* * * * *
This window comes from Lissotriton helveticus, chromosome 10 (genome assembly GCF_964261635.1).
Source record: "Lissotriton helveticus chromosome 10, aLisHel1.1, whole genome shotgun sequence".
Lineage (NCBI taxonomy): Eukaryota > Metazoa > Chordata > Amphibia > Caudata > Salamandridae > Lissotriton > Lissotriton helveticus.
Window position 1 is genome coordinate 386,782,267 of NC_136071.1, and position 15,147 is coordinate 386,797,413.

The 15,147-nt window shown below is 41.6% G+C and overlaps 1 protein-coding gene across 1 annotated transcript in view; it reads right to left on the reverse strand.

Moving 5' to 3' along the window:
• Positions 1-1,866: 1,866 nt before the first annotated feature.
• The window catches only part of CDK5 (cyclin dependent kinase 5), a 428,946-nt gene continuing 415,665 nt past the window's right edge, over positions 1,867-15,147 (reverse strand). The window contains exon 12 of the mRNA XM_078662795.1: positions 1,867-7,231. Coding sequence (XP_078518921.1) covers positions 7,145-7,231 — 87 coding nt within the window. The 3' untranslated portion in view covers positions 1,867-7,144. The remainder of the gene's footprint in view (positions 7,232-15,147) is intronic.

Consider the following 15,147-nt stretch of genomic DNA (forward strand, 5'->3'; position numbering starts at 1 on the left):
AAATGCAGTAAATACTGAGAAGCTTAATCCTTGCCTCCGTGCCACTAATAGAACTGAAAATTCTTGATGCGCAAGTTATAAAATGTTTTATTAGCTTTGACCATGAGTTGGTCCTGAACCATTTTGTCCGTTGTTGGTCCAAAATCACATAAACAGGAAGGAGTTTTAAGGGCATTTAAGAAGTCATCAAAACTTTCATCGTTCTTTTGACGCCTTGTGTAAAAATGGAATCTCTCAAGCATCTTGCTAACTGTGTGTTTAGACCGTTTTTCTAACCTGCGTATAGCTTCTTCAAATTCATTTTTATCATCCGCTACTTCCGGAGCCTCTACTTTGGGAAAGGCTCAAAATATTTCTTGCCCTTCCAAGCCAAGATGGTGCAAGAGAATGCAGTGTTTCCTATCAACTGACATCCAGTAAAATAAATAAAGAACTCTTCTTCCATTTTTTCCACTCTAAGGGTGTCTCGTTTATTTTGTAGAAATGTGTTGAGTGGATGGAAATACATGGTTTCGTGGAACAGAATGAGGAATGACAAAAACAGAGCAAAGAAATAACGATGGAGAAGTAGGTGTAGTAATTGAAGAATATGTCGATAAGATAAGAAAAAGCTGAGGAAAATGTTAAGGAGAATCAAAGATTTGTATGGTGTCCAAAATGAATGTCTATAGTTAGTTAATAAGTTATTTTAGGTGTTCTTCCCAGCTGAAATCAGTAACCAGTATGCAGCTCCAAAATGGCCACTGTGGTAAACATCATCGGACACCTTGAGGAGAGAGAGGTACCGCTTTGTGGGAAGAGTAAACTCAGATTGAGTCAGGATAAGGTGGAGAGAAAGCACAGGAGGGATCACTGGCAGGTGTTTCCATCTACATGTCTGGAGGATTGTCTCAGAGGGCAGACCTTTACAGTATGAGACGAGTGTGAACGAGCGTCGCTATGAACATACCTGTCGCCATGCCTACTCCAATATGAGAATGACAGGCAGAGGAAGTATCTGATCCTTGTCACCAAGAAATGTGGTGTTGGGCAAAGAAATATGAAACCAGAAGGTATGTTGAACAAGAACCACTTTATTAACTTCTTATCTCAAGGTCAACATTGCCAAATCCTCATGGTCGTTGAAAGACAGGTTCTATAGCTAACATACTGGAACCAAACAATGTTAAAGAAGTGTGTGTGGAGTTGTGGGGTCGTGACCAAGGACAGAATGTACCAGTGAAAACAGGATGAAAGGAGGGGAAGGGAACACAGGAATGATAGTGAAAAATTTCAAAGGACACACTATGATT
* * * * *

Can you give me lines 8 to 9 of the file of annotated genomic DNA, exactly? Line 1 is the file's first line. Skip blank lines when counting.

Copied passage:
• The window catches only part of CDK5 (cyclin dependent kinase 5), a 428,946-nt gene continuing 415,665 nt past the window's right edge, over positions 1,867-15,147 (reverse strand). The window contains exon 12 of the mRNA XM_078662795.1: positions 1,867-7,231. Coding sequence (XP_078518921.1) covers positions 7,145-7,231 — 87 coding nt within the window. The 3' untranslated portion in view covers positions 1,867-7,144. The remainder of the gene's footprint in view (positions 7,232-15,147) is intronic.

Consider the following 15,147-nt stretch of genomic DNA (forward strand, 5'->3'; position numbering starts at 1 on the left):